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Cryfe | Switzerland, 2017

Posted on Apr 22, 2021 by FEED Staff

Cryfe: After a career as a security police inspector, Caroline Matteucci got a master’s degree in coaching and was trained in profiling by top FBI instructors

CEO: Caroline Matteucci

Country: Switzerland

Started: 2017

What is the Cryfe origin story?

A strong why: “To put humans in comfort, so that they have access to their full potential and authenticity.” ‘Cryph’ (or ‘Kruphos’) refers in Greek to something secret, of dubious authenticity. From an early age, I have been asking myself the question, “Why do people play a role? Why can’t they be who they are? What if I could meet the other person as they are, not as I would like them to be?”

After a career as a security police inspector, I got a master ’s degree in coaching and received training in profiling (a set of behavioural analysis techniques) from top FBI instructors, Dr Paul Eckman and Joe Navarro.

In 2017, I founded CM Profiling, and the training courses quickly gained traction internationally. In three years, more than 500 professionals (HR teams, police units) have been trained in congruence analysis as an aid to recruitment, conflict management and negotiation.

But training programs have a limited duration. Once the training is over, it is natural for a participant not to retain all of the profiling concepts and techniques seen.

In late 2017, I thought about how to support clients over the long term and decided to condense my profiling expertise into software. Cryfe was born.

In March 2018, CM Profiling received support from Innosuisse (Swiss Innovation Agency), who provided CHF 500,000 funding for two partner institutes to develop Cryfe.

Two years of collaboration followed with Swiss technological research centres: IDIAP and HEIA

Fribourg, with software developed with the help of world-class researchers Daniel Gatica-Perez (IDIAP), Jean-Marc Odobez (IDIAP) and Jean Hennebert (HEIA-FR).

Cryfe is a behavioural analysis software for human resources professionals. Powered by artificial intelligence and trained in real interview situations, Cryfe uses profiling techniques to assess people’s authenticity. As a result, Cryfe can help overcome the cognitive biases of the recruiter, enabling a fairer and more transparent process.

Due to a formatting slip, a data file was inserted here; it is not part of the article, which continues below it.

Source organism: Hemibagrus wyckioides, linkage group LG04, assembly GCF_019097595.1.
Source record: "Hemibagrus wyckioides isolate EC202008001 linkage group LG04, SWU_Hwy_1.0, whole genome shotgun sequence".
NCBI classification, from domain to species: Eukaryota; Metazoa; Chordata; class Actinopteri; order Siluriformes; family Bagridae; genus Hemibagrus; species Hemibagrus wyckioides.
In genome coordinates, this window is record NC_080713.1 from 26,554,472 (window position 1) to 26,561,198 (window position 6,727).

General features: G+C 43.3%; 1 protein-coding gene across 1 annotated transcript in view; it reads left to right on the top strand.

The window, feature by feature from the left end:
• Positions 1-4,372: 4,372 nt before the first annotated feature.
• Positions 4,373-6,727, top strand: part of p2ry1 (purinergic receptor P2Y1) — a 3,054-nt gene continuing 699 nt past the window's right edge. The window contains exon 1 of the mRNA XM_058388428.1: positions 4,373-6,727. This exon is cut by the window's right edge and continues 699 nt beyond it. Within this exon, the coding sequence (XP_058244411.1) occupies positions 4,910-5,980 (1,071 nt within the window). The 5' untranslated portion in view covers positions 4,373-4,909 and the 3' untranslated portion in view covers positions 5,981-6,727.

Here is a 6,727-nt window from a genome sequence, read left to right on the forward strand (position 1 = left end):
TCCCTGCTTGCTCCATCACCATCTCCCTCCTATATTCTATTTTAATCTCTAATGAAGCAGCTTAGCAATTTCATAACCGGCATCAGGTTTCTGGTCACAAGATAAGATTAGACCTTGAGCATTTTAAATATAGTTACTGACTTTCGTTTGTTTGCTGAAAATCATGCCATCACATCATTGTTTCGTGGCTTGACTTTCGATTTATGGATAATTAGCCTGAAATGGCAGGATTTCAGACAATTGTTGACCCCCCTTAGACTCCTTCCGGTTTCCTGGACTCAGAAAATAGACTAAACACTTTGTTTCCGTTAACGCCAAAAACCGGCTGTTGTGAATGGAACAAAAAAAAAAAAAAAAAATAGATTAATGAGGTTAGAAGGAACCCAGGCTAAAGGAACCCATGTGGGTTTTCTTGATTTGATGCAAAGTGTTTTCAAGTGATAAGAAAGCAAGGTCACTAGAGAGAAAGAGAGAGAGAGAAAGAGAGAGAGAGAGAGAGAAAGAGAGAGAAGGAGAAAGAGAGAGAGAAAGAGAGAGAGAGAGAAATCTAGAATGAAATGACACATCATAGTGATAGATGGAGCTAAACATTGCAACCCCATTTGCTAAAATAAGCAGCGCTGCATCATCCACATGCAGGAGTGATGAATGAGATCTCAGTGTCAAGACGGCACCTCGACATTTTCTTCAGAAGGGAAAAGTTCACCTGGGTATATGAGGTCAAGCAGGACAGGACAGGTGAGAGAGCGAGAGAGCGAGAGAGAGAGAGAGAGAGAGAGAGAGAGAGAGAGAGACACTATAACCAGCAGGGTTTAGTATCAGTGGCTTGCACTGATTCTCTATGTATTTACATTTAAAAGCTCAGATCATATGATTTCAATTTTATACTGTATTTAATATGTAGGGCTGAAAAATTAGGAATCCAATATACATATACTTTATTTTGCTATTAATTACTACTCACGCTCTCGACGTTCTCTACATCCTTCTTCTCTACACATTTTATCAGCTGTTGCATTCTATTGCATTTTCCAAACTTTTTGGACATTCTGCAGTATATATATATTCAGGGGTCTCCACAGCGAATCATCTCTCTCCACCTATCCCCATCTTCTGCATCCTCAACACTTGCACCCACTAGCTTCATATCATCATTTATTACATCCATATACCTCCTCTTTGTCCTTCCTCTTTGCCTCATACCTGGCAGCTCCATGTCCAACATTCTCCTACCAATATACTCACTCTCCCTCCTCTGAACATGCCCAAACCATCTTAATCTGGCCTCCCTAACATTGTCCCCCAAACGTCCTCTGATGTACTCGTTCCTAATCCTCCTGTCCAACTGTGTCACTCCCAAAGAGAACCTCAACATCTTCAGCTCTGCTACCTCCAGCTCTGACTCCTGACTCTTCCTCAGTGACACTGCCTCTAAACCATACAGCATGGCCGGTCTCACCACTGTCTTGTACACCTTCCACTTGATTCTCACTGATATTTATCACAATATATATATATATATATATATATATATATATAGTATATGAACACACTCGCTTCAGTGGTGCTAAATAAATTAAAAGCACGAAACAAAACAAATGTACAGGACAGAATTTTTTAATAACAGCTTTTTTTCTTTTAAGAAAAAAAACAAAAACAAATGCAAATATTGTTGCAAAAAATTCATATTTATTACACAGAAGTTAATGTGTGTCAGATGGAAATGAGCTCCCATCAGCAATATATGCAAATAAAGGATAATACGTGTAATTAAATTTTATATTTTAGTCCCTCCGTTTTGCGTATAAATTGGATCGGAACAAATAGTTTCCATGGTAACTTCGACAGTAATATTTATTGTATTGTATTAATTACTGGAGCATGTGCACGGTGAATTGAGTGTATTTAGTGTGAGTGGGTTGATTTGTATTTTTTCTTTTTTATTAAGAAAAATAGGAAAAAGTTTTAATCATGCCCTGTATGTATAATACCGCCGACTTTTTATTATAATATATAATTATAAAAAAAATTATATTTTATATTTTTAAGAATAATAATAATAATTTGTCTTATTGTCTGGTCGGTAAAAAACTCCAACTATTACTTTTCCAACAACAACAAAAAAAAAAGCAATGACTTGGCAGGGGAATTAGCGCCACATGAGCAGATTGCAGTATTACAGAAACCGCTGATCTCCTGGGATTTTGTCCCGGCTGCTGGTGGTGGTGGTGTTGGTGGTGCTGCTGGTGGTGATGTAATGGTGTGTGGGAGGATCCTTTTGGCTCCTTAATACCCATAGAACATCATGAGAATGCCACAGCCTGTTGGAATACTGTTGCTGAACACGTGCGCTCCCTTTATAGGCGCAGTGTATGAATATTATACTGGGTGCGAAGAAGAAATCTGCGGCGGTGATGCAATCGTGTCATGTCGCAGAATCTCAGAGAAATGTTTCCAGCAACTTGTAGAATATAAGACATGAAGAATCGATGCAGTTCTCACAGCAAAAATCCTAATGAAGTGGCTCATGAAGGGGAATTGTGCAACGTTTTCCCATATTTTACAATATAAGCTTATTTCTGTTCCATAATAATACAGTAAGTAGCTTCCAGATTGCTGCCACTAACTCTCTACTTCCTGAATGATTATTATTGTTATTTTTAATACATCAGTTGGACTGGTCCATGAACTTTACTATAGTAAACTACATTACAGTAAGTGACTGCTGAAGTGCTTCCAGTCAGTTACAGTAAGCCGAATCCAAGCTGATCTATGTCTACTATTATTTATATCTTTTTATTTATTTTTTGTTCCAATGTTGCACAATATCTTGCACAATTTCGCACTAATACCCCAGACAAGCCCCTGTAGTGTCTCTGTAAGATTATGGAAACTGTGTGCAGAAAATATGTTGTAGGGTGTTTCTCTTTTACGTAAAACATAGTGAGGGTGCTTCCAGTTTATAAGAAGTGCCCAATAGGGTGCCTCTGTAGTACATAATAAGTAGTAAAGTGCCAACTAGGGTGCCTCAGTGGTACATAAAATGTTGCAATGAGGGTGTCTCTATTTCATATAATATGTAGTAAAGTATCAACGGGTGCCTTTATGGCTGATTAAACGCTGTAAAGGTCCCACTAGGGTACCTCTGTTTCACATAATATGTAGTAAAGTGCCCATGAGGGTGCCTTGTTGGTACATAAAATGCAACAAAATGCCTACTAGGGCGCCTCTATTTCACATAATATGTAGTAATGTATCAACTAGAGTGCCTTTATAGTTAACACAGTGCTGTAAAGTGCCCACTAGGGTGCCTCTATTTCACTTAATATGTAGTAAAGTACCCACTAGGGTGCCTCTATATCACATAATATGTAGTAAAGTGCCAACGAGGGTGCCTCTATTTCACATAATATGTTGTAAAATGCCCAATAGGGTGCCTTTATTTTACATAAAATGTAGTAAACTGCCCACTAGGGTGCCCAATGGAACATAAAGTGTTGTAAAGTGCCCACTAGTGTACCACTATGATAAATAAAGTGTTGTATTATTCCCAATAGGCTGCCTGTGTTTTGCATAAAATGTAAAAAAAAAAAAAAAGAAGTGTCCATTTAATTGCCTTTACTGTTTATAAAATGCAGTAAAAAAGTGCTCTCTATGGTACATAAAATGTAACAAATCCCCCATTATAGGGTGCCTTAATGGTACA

Examples of cognitive biases that Cryfe helps to highlight and avoid:

  • Recruitment bias, which makes us hire people who look like us, thus reducing
    diversity in teams.
  • Confirmation bias, i.e. seeing only what we want to see, which can make us miss out on potential talent.
  • Perception management bias, when our thinking can influence the behaviour of others and lead to misinterpreting the signals emitted by our interlocutor.

Cryfe utilises technique developed by CM Profiling – VIP (Validation Incongruence Practice). VIP is based on the idea that when someone is listening to an interesting, well-constructed and emotionally powerful story, their body communicates unconsciously – and authentically. This technique maximises authenticity recognition and, when incongruities appear, allows the user to review them.

What is Cryfe working on right now?

We are in beta phase until the end of March 2021. Any clients interested in discovering Cryfe, in receiving feedback from an expert in order to better manage, and wishing to provide constructive feedback can make contact with us. At the conclusion of the beta phase, end of March 2021, Cryfe will be commercialised.

What is the next step for the company?

Find customers.

Increase finances through investors allowing them to enter new markets, perform algorithms and move to real time.

What one thing does Cryfe need most right now?

Human understanding and wide use of Cryfe. It is very innovative as it truly puts the human at the centre. People need to understand that this is an example of artificial intelligence at the service of human beings, which helps enable relationships to be authentic. It’s time to stop cataloguing the other, and instead meet them as they are, not as we would like them to be!

This article first featured in the Spring 2021 issue of FEED magazine.

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